Brake pads Page 1 / 2

stevo275, Sep 14, 6:00am
aprox how much to replace front brake pads on a car

toyboy3, Sep 14, 6:04am
Red car $70 , blue car $80 ,yellow car $40. green car $140

whqqsh, Sep 14, 6:09am
bugger, no green car brake pads again, looks like another long wait before I can get my car on the road again :(

stevo275, Sep 14, 7:23am
yeah nice one mate very helpful

outbidyou2, Sep 14, 7:27am
What type of car genius

stevo275, Sep 14, 7:30am
a blue one

lyonruge, Sep 14, 7:31am
It says blue ones are $80

poppajn, Sep 14, 7:33am
A blue Wanger!

lyonruge, Sep 14, 7:35am
OK, here's what we will need to know to answer this Q. Make/Model, year, front or rear pads! The price of brake pads differs between cars, as does the dificulty in replacing them.

stevo275, Sep 14, 7:36am
80 it is then sold to the man with the blue car.

stevo275, Sep 14, 7:38am
alright thankyou its a 2006 es diamante front pads only.

lyonruge, Sep 14, 7:46am
$40-$80 for pads, depends on Quality, you can get cheap pads, or decent ones, cheap ones dont last as long and make your mags look like crap, 1/2 hour to just change the pads, I always recommend skimming the discs as well, $25-$40 approx for disc skim, some places do it free if you buy your pads from them, others charge, probably ad 1/2 an hour. Our hourly rate is $70, so if I did it, $120 ish to do the pads and discs.

stevo275, Sep 14, 7:50am
thanks mate appriecate that.

lyonruge, Sep 14, 7:55am
Ring BNT and get a price on pads, then youll know where your starting, count on an hours labour and you should havean idea.

ceebee2, Sep 14, 10:09pm
Make sure you also bleed the brakes as they will always have air in them with retracting the calliper pistons so allow $15 for brake fluid as well.

lyonruge, Sep 15, 12:39am

therafter1, Sep 15, 1:13am
Makes sense to me, I always give brakes a quick bled as part of the replacement process. Besides, its an 06 Diamante, so it will have ABS, so you will push the fluid out at the bleed nipple anyway instead of shoving it back thru the ABS pump, so brake fluid will be required to top the reservoir up.

unbeatabull, Sep 15, 1:18am
Can't say I've ever bleed brakes when replacing brake pads (Unless theres obviously been a fault or has a soft pedal etc), unless its been due. We replace it every 2 years though on all our vehicles.

therafter1, Sep 15, 1:22am
The reason I do it is that ! usually change the brake fluid at the same time. I use a vacuum bleed and suck the reservoir dry and refill, then suck clean fluid thru to the calliper.

And ABS or not I always push the fluid out at the bleed nipple on the calliper, which mean you have to loosen the nipple, which creates a situation whereby air may have found its way back into the calliper at some stage . maybe its just me, and maybe I am the pedantic type, but that is how I do it.

ceebee2, Sep 15, 1:25am
You obviously never did an apprenticeship in Automotive or ran your own garage or ran someone elses!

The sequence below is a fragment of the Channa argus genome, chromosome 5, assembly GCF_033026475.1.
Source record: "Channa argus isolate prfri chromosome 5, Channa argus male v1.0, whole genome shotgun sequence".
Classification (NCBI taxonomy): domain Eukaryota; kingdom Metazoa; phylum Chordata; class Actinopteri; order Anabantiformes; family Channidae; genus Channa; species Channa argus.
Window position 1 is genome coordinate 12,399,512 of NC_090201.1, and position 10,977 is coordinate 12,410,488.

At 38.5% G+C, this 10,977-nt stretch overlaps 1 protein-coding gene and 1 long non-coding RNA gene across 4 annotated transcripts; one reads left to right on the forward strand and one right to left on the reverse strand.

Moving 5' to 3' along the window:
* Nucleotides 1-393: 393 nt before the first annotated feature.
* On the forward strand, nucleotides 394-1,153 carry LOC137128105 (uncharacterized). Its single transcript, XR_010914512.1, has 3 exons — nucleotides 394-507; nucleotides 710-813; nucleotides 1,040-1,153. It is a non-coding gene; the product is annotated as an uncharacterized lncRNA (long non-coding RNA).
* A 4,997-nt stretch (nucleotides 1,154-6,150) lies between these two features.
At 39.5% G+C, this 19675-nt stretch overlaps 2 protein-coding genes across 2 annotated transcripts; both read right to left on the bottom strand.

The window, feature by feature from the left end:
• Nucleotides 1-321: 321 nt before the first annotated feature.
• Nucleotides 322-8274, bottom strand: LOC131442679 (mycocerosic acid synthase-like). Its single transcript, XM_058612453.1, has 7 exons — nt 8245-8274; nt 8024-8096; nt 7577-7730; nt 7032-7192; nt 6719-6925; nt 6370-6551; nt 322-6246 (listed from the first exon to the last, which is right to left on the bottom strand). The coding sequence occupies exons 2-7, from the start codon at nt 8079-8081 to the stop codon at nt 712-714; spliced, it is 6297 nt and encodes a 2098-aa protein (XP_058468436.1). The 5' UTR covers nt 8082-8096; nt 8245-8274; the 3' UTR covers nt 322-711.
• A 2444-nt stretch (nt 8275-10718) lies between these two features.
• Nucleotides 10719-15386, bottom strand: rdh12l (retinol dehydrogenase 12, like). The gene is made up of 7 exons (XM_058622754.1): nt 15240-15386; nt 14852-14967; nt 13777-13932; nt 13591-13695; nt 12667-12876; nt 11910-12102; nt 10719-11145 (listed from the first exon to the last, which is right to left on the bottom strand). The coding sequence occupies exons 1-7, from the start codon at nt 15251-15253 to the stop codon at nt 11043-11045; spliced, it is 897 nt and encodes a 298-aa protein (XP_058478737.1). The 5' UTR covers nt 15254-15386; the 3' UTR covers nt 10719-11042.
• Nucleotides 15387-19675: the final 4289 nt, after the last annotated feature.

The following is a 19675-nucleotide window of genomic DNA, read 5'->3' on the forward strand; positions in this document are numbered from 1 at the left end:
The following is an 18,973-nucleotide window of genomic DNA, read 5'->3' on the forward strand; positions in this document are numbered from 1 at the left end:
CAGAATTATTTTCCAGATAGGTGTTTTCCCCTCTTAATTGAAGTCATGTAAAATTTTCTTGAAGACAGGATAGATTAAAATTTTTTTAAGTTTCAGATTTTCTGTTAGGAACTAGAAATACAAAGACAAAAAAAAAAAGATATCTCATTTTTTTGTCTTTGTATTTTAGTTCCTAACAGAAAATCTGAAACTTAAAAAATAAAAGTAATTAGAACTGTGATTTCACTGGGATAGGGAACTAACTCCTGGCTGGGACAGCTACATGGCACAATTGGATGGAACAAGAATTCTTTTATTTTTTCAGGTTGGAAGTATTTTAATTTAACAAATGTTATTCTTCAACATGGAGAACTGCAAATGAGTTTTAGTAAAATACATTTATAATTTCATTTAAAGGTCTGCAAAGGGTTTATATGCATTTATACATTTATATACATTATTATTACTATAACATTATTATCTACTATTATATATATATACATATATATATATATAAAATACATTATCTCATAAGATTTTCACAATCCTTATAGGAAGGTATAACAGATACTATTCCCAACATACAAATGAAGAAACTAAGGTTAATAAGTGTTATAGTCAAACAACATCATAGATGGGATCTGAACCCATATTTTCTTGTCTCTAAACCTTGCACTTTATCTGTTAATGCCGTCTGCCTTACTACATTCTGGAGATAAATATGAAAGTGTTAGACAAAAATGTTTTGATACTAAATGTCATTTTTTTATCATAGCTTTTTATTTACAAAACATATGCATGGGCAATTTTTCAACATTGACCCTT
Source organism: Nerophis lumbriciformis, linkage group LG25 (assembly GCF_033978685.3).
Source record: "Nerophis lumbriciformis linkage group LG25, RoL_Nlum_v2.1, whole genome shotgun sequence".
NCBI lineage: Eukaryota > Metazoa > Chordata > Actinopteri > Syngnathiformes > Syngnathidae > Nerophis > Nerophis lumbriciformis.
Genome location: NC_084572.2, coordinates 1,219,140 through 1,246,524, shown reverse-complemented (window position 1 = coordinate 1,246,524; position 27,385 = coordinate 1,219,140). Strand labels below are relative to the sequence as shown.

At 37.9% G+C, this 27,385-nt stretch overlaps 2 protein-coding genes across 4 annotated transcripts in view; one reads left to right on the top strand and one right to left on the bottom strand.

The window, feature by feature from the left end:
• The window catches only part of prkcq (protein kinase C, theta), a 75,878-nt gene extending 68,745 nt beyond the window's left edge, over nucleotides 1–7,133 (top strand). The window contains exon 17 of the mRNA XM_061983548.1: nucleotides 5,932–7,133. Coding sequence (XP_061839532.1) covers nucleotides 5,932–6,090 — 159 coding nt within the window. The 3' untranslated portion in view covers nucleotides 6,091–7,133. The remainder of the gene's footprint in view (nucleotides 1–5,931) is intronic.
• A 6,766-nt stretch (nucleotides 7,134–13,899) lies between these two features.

unbeatabull, Sep 15, 1:26am
I've always just pushed the fluid back up through the reservoir tbh. Never cracked it off the nipple to retract the piston. Talking on general cars that don't have a problem in the braking system of course other then pads needing replacing.

therafter1, Sep 15, 1:58am
Lol . that's why I'm pedantic. In my early days I would have a vehicle arrive and all it was there for was replacement pads and there weren't any problems whatsoever with the rest of the brake system . well not until I pushed all of the cruddy old fluid, rust, gunge and whatever else that may have been in the callipers and feed lines back to the reservoir there wasn't ! . once burnt twice shy, that's me, I only usually get burned once lol

Admittedly those problems shouldn't be present on an 06 Diamante, but then who knows with motor vehicles eh, and who knows what others may or may not have done before you.

unbeatabull, Sep 15, 2:00am
Yeah. I guess it depends on the vehicles you work on. I'm mostly working on cars no older then 10 years, and 99% of them have all been serviced by us all their life so know their history. When we get the odd old rusty shitter in though you do definitely take all the precautions etc with stuff like that.

therafter1, Sep 15, 2:29am
Ahaaaaaa, and therein lies the difference, I get the dubious pleasure of working on 90% shitters many of which have seen better days or are playing up so their owner has reluctantly decided that maybe a service or tune up will solve all of the problems that they are having with their piece of crap from pedal creep, to grinding noises to CV's clattering in a straight line to violently shaking steering wheels due to their goodrides with 2mm of tread on them being out of round with broken ply's to lawd only knows what !

With some of the cockies wagons that we get it isn't unusual to spend the first 1/2 hour digging out sheep, bull, cow, deer or whatever droppings and other accumulated crud and sticks and stuff just to locate the part that you think may be the culprit causing the problem.

lyonruge, Sep 15, 2:58am
Yep, did an apprenticeship with toyota, did abs with toyota, ford and mitsubishi, srs, emmission control, DSC, toyota specialist technitian, NVH and Service advisor courses as well. Was a Service manager with toyota and Mitsubishi, in 26 years of vehicle maintenance I ahve never let brake fluid out through the bleed nipples unles i was bleeding the brakes. And never had a problem. In the early days of ABS we even got warned that we had to use the scan tool to bleed brakes, guess what, never did that either, and again, have never had a problem.

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